5 Estate Planning Tips for New Parents

For most new parents, caring for their newborn infant (and all the baggage that comes with that) is already enough of a burden without thinking of the worst coming to fruition. However, it often turns out that preparing for the unexpected can lead to less stress in the long run if you know that your child will be taken care of no matter what happens. Estate planning, the process of preparing for the transfer of wealth upon death, is essential not only to children who want to prepare their elderly parents, but for young couples with a child on the way as well.

Estate Planning for New Parents

Below are five estate planning tips that any new parents can use to secure their family’s financial security and be a step ahead of other families in case of an emergency:

Deciding On A Guardian and Trustee.

A guardian is a “substitute parent”, or an individual responsible for caring for a child should the worse ever come to fruition and they are left without parents. If both parents pass, he/she decides on where the child goes to school, how the child will be financially supported, and other crucial details. An essential step is to have a long conversation with your spouse about who is best to fulfill the role of a guardian; it is equally as important to talk with the person whom you have chosen: remember that this is a huge responsibility for a person and they must be ready to take on such a task. Another thing to remember is that a probate court decides if a chosen guardian is a good choice, so always keep in mind that to make the process go as smoothly for your child as possible, think long and hard about who is the most capable of properly caring for your child in your absence. To that end, be aware that the courts can overrule your designated guardian if they deem them to not be fit for the role.

Next up is the child’s trustee. A trustee is the financially empowered individual in your child’s life. Their role is to act as a treasurer; they perform tasks such as paying bills for the child, investing left-over money, taking care of income tax returns, and can possibly distribute remaining family funds to your child at a later date.

Prepare Post-Mortem Documents

It is a fact that the majority of all American adults don’t have a will; a survey done by AARP has found that around 60% of this demographic have no will or living trust at all. For many, stepping into parenthood is their first opportunity to create one. Not doing so means subjecting your assets to your state’s laws on inheritance, all of which are different and some that may not be consistent with your intentions. Often it means splitting your money between your spouse and children – many want to completely transfer their assets to their spouse so make sure to indicate your choice that in your will.  Furthermore, a nuance that you may have to consider is that minor property, so keep that in mind when making decisions about transferring your assets. Finally, establishing a separate trust for your children can be a good idea. However, making “testamentary trust” in your last will and testament is simpler and can be effective if the proper funds are allocated to it.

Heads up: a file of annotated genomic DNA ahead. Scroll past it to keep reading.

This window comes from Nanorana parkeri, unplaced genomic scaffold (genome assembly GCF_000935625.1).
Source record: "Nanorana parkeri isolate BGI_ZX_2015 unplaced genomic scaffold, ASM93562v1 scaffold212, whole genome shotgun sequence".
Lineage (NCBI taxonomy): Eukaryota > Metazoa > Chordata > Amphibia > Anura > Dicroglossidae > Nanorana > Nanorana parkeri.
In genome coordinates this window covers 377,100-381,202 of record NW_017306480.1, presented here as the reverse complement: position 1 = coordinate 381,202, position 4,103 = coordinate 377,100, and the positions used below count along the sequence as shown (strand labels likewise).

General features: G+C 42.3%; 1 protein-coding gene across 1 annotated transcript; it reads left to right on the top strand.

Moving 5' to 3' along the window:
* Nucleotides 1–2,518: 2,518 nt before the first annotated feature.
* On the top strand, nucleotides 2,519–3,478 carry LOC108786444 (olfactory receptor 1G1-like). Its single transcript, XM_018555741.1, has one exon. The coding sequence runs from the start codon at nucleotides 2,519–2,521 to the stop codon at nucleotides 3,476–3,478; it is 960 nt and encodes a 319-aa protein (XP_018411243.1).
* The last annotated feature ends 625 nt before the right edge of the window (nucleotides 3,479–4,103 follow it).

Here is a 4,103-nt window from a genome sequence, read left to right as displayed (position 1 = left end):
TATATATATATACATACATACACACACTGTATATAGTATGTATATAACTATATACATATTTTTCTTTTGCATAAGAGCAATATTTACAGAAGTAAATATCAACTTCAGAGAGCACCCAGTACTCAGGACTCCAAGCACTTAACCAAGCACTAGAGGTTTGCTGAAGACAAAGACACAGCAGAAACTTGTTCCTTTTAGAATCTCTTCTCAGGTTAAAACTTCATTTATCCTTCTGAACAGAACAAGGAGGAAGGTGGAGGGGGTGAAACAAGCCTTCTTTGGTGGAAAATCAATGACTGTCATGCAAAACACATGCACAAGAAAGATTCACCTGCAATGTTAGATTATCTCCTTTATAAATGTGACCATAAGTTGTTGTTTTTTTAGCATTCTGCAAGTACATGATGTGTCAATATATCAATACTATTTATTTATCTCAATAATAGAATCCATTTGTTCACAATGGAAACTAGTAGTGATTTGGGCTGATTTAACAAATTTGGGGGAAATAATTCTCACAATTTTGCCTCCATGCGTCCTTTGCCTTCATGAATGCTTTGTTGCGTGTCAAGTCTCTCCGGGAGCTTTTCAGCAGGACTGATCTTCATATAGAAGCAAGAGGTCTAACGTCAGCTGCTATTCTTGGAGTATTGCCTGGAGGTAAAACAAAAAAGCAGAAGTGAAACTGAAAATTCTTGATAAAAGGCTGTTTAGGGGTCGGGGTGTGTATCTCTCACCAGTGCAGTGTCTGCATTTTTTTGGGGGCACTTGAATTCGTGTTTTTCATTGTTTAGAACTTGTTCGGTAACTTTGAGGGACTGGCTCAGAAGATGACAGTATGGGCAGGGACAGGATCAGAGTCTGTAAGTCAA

Life Insurance.

When most people have their first child, they do not have significant capital saved up. Because of this, life insurance can be a life-saver for your children in the tragedy of a young parental death. A common “rule-of-thumb” life insurance policy is 20x your income, which is normally sufficient to cover almost all situations. Of course, this 20x rule will not work for everyone. You should think about how much money your family might need instead of how much you think you would otherwise earn during your lifetime ( “needs-based”, not “income replacement”).

Creating A Living Trust.

Aside from the benefit of avoiding the lengthy process of going through probate, and thus, having to incur sizable lawyer fees, a living trust offers one key benefit that failing to have one in your estate plan would likely fail to provide: clarity and certainty regarding your assets. With a living trust, you get to decide ahead of time who the assets are left to, who is responsible for distributing the assets to the beneficiaries, what the money will be used for, and at what age they will inherit the money.

Beneficiary Designations.

For many financial or insurance accounts, such as checking, savings, or life insurance accounts, you can name a beneficiary in the case of your death. Remember though, that these often take precedence over your will; the assets will be transferred to whoever is listed on it even if your will lists a different name. Make sure to name beneficiaries and keep them updated because forgetting to do so will likely instigate loads of family drama and headaches.

While there is little doubt that new parents already have a lot on their plate, the fact of the matter remains that arrival to parenthood is one of the best times to consider drafting your estate plan. It is always worth thinking about your child, and specifically what will happen to your child in the tragic event that one or both of their parents pass away. If you or a loved one have recently stepped into parenthood and are looking to draft an estate plan, consult with a licensed estate planning attorney who can help make sure that your assets will seamlessly transfer after your death and that your children are left taken care of.